Trump sparks worries for US oil industry

Republican front-runner’s policy void and attacks on Ted Cruz for taking oil donations alarms sector

epa05224808 2016 Republican presidential candidate Donald Trump delivers remarks at the American Israel Political Action Committee (AIPAC) Policy Conference in Washington, DC, USA, 21 March 2016. AIPAC is an American pro-Israel lobby group. EPA/SHAWN THEW©EPA

Donald Trump is stoking anxiety in the US oil industry as it watches Republicans drive towards nominating a presidential candidate who has offered the sector little affection and few concrete policy proposals.

US oil companies are already being crushed by low crude prices and their woes are being compounded by the spectre of a usually steadfast ally — the Republican party — becoming a vehicle for Mr Trump’s unpredictable candidacy.


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The real estate mogul has alarmed the industry with the few statements he has made on oil and gas — including repeated attacks on Ted Cruz, his main challenger, for taking millions of dollars of campaign donations from “big oil”.

But executives and lobbyists say they are equally worried about the uncertainty stemming from the void left by Mr Trump’s apparent lack of policies.

“We don’t really know where he is on a lot of different issues because he doesn’t really give specifics on a lot of different issues,” says Doug Flanders, policy director at the Colorado Oil & Gas Association, a trade group in a state where the shale energy revolution took off.

Similar concerns are voiced privately in a variety of sectors, but they are acute in oil and gas because the industry’s environmental impact and role in energy supply leave it uniquely vulnerable to government regulation.

Kim Hatfield, president of Crawley Petroleum, an Oklahoma oil and gas producer, says: “I’m not sure that the oil and gas industry is necessarily one of [Mr Trump’s] areas of expertise. As he surrounds himself with advisers and gets more into the issues, I would hope that he’d come to a more balanced understanding of the contributions to the economy.”

The shale revolution unleashed by hydraulic fracturing and horizontal drilling has revived the US as an energy superpower and remains the industry’s main animating force, even though the crude glut it created has cut prices by two-thirds since mid-2014 and led to thousands of oil job losses.

Most Republican politicians are still eager to celebrate fracking for delivering cheap petrol, lower electricity bills and reduced reliance on foreign oil. Mr Trump’s rivals — Mr Cruz, a senator from oil-heavy Texas, and Ohio governor John Kasich — have both embraced it and speak from a similar script.

Mr Trump, however, has paid no heed to that orthodoxy. One of his few acknowledgments of the shale boom turned into a jibe. That was in a November debate when Mr Trump said of Mr Kasich: “John got lucky with a thing called fracking, OK? He hit oil. He got lucky with fracking.”

In little-noticed remarks in March, he took a more oil-friendly stance by criticising New York state for banning fracking. But he has not addressed the make-or-break issue of how shale production should be regulated. Mr Cruz and Mr Kasich have vowed to roll back federal rules targeting fracking’s potential impact on air and groundwater, while the Democratic frontrunner Hillary Clinton has vowed to impose tough rules to curtail it.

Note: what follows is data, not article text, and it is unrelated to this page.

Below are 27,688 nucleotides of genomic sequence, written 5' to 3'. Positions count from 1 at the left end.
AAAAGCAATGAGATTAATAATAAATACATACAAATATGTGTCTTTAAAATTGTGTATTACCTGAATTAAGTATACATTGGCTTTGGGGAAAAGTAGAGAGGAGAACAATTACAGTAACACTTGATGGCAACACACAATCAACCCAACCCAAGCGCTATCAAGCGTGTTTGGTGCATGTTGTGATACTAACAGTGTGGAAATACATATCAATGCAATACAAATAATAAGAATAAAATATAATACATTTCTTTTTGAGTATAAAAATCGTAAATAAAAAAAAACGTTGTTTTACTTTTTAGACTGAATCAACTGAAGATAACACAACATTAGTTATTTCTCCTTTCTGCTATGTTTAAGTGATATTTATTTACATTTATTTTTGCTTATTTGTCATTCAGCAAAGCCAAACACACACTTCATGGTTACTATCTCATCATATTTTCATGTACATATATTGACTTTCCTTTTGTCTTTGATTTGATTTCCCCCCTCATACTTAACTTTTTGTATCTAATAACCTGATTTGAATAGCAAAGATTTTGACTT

Louis Finkel, who talks to presidential campaigns on behalf of the oil industry for the American Petroleum Institute, was asked at a media briefing last week about Mr Trump’s views on natural gas, which the US produces in greater volumes than anywhere else. “I’m not sure exactly what Trump has been saying about natural gas,” he replied.

A super-Pac fund backing Mr Cruz, Keep The Promise, received $15m from the billionaire brothers Dan and Farris Wilks

When the New York tycoon does touch on policy, it is often not to the industry’s liking. Oil companies would like to see federal shackles cast off public land to enable more drilling, but the Trump campaign stressed the need to consider “the aesthetics of the land” as well as revenue in comments last week to the American Energy Alliance, a conservative group.

Mr Trump also supports a federal mandate hated by the oil industry, the renewable fuel standard, which requires the mixing of ethanol into petrol. 

While Mr Trump boasts about not taking money from special interest groups, the largesse of oil industry donors has flowed elsewhere.

A super-Pac fund backing Mr Cruz, Keep The Promise, received $15m from the billionaire brothers Dan and Farris Wilks, who made a fortune in the Texas fracking boom and are the biggest of a handful of oil donors in a Center for Responsive Politics list of the top 100 funders.

Three other oil donors gave to a fund backing Jeb Bush’s ill-fated campaign — Trevor Rees-Jones, founder of Chief Oil & Gas; Richard Morgan, co-founder of Kinder Morgan, a pipeline company; and Douglas Foshee, former chief executive of El Paso, now part of Kinder Morgan. The donors declined to comment or did not respond to requests for comment.

On one issue — climate change — Mr Trump has staked out positions more in harmony with many in the oil industry. He is sceptical about the existence of human-induced climate change and his campaign says President Barack Obama’s plan to regulate carbon emissions from the power sector is an “over reach”.

Mr Trump got a rare boost from the oil industry last month thanks to Harold Hamm, chief executive of the shale pioneer Continental Resources. Mr Hamm did not offer comment on the candidate’s views on oil or anything else, but said: “He is unstoppable and the Republican Party must unify to help him.”


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